Holiday stories are usually filled with bad people becoming good and everything turning out nice and sweet in the end.
Not so with Naughty or Nice: A Holiday Anthology. The spirit of this adult-oriented anthology is to have fun with the paranormal, fantasy, science fiction, and horror genres during the holiday season while raising money for cystic fibrosis. As part of Kevin J. Anderson's Holiday Story Bundle, the first two months of profit on this anthology will go directly to a foundation for cystic fibrosis research.
With a little bit of nice, a sprinkle of dark, a handful of sexy, and a whole lot of naughty, this anthology is filled with blushes, laughs, and gasps. This is not your average holiday reading. From the story behind Marley's fate to a little elf who makes the perfect "toy" to the holiday rituals that keep the world going, Naughty or Nice keeps the pages turning. Be prepared to be a little bit shocked.
The Naughty or Nice anthology, to benefit Cystic Fibrosis research, is the main reason for this bundle. Jennifer Brozek, the editor, approached me to see if I would write a story for the book, provided the Kickstarter funded. Not only did I agree to do a story for her (a brand new Dan Shamble, Zombie PI Christmas story!) but I offered to put together this bundle, which would help to cover the expenses and raise even more money for the cause. Ho ho ho! – Kevin J. Anderson
When an Aztec mummy stopped me on the streets of the Unnatural Quarter, I knew it had to be an important problem. "Excuse me, are you Dan Shamble? Zombie PI?"
"Chambeaux," I corrected automatically, because so many people—both naturals and unnaturals—make the mistake. "But yes, that's me—of Chambeaux & Deyer Investigations."
The day was bright and sunny, and we had paused under a street light where two precariously balanced werewolves were stringing holiday lights. One mockingly dangled a fistful of mistletoe over the other, demanding a kiss. The second werewolf said, "Not with your ugly, furry muzzle!"
Across the street, a skeleton lounged with a saxophone against another lamppost, ready to play a mournful holiday tune, but it was all for show because the skeleton wasn't a very effective sax player, due to his lack of lungs. Skeleton musicians usually stick to playing the piano.
The Aztec mummy was withered and shriveled. The remnants of his raisin-like eyes were set deeply into hollows in his face. He hobbled along, his back bent, his knees of the extra-knobby variety. His clothes were gaudy and colorful, the finest Aztec chíc. He extended a gnarled hand, and I shook it, careful not to break any bones. Mummies can be so brittle, and most refuse to be rehydrated as a matter of pride.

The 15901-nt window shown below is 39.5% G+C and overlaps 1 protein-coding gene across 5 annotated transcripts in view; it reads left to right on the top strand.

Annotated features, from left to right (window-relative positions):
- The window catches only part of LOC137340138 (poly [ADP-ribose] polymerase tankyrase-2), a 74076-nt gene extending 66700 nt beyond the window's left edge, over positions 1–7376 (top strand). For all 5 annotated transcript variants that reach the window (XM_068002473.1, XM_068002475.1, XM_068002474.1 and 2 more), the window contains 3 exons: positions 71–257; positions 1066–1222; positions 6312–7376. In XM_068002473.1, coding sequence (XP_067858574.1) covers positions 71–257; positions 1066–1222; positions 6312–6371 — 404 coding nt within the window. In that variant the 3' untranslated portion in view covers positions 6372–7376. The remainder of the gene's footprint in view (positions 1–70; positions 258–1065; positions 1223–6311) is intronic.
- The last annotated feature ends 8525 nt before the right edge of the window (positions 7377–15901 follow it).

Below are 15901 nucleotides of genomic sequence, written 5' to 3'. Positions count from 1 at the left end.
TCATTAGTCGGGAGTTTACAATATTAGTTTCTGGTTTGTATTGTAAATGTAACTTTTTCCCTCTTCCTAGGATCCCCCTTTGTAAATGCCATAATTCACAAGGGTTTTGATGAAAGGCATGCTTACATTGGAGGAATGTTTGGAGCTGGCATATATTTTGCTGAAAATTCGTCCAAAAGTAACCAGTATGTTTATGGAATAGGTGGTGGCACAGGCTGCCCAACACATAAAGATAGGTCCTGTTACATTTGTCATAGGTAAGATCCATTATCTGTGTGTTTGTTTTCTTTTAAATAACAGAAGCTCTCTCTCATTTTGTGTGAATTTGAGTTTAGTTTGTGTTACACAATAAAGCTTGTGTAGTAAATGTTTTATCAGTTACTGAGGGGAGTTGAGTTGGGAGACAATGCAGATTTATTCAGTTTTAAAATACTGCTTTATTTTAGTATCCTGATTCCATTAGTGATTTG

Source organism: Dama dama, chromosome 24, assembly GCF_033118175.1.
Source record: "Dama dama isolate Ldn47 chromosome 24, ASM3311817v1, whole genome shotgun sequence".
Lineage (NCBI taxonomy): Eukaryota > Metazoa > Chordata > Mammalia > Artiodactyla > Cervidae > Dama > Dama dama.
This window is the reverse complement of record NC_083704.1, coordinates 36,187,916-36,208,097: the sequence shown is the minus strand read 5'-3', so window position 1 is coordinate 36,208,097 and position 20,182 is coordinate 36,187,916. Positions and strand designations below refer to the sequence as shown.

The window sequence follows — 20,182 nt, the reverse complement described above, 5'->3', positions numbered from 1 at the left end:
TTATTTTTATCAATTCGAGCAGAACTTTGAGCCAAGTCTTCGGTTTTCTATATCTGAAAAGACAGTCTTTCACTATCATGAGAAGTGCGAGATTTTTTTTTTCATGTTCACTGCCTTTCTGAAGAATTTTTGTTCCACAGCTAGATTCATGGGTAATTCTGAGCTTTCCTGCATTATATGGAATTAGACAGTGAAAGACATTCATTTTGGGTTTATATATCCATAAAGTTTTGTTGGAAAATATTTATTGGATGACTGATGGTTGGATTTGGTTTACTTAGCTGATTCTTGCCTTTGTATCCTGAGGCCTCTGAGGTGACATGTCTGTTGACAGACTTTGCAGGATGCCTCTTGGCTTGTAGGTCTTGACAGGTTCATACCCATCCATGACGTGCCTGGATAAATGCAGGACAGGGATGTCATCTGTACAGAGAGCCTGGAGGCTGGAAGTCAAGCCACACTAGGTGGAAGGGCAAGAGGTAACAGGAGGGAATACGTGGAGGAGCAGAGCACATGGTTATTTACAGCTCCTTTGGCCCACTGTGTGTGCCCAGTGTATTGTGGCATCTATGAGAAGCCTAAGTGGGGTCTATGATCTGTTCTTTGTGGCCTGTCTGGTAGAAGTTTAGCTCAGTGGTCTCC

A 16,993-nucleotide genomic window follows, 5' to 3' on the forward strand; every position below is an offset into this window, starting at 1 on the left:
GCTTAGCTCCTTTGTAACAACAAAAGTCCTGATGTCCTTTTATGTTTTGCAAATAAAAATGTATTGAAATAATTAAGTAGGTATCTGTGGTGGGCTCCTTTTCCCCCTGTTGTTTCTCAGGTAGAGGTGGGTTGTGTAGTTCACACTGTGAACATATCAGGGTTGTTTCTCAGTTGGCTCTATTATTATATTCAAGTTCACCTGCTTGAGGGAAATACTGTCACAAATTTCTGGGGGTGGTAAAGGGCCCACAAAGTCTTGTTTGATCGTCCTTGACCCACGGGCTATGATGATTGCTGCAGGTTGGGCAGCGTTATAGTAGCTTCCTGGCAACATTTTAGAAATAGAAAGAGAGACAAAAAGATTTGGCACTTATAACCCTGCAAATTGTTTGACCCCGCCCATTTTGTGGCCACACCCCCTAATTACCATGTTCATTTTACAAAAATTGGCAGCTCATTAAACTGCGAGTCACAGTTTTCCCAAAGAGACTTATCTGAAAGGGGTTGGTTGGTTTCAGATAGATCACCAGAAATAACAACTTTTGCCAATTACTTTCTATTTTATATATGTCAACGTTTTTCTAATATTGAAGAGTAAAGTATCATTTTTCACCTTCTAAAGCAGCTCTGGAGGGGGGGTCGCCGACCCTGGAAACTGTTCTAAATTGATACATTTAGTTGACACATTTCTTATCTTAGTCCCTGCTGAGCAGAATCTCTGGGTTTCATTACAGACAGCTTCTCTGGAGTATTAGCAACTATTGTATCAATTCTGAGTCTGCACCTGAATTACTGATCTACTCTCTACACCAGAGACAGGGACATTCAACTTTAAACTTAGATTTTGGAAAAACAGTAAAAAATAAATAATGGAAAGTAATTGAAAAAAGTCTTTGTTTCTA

"How can I help you, Mr.—?"
The mummy cleared his throat, and a small moth fluttered out. "Kashewpetl." I realized it was his Aztec name rather than a head cold. "And I need you to track down my turkey. A special wish turkey." He leaned forward, and his intent raisin eyes transfixed me. "I need to have it by Christmas."
"That's the day after tomorrow," I said.
"I know! We better hurry."
Mallory Langer stopped the taps, sat on the edge of the old Victorian tub, angled the black obsidian to catch the moonlight, and directed the moonlight into the still bath water. Show me, she dared it. Go on. Show me.
Was that a face? A still, quiet, pale face? Or just the moon? She bent closer, staring into the water... and yes, it was a face, forming in the water. The face of a man. He had dark, piercing eyes with dark shadows beneath, and a sharp chin, and dark hair spilling out from under a flat cap like golfers sometimes wore. There was something about his eyes that were very unsettling. Mallory blinked. Her eyes were obviously playing tricks, because how could she possibly be seeing anything like that... but somehow, she was. She could see him turn his head, and then walk away. As she angled the mirror more, she saw more of him than his face. He was a shabby, in a ragged jacket like some homeless man, and he was walking on black and white tile.
Just like what her feet rested on now.
Was she seeing the future? She felt a chill, and hoped not. He didn't look like any son she'd ever have.
Mallory instinctively looked, but the bathroom was empty. When she looked back into the tub, he was going out the bathroom door... only she realized, as she angled the mirror around, that it wasn't her bathroom. Not exactly. It was another time, though the tub seemed to be in the right place. There were old, square shelves and a single wash basin on a plain stand, not like their nice Victorian dual sinks. No, not the same room at all.
It looked like the past, not the future.
Weird. Very weird. She took the mirror out into the bedroom, and angled it. The moonlight didn't reach this far from the window, but it didn't seem to matter; neither did the lack of water for it to reflect into. Now, she could see the image on the surface, clear as if it was a real mirror, reflecting a reality that didn't exist.
The bedroom had the same dimensions, but it wasn't her bedroom. The bed was an ancient old cast-iron thing, ugly and heavy, with a plain sheet and blanket. It was made up. Nobody was sleeping in it. As she angled the mirror, she saw what must have been a child's room, a little girl's; she saw a toy chest and some frilly clothing neatly folded on shelves. I'm looking into the past, she thought. The past of this house. What had Eric called it? Catoptromancy? It sounded like a joke about buttered toast strapped to a cat's back or something, but it must have been... real. This mirror was old. It had some kind of weird power to it.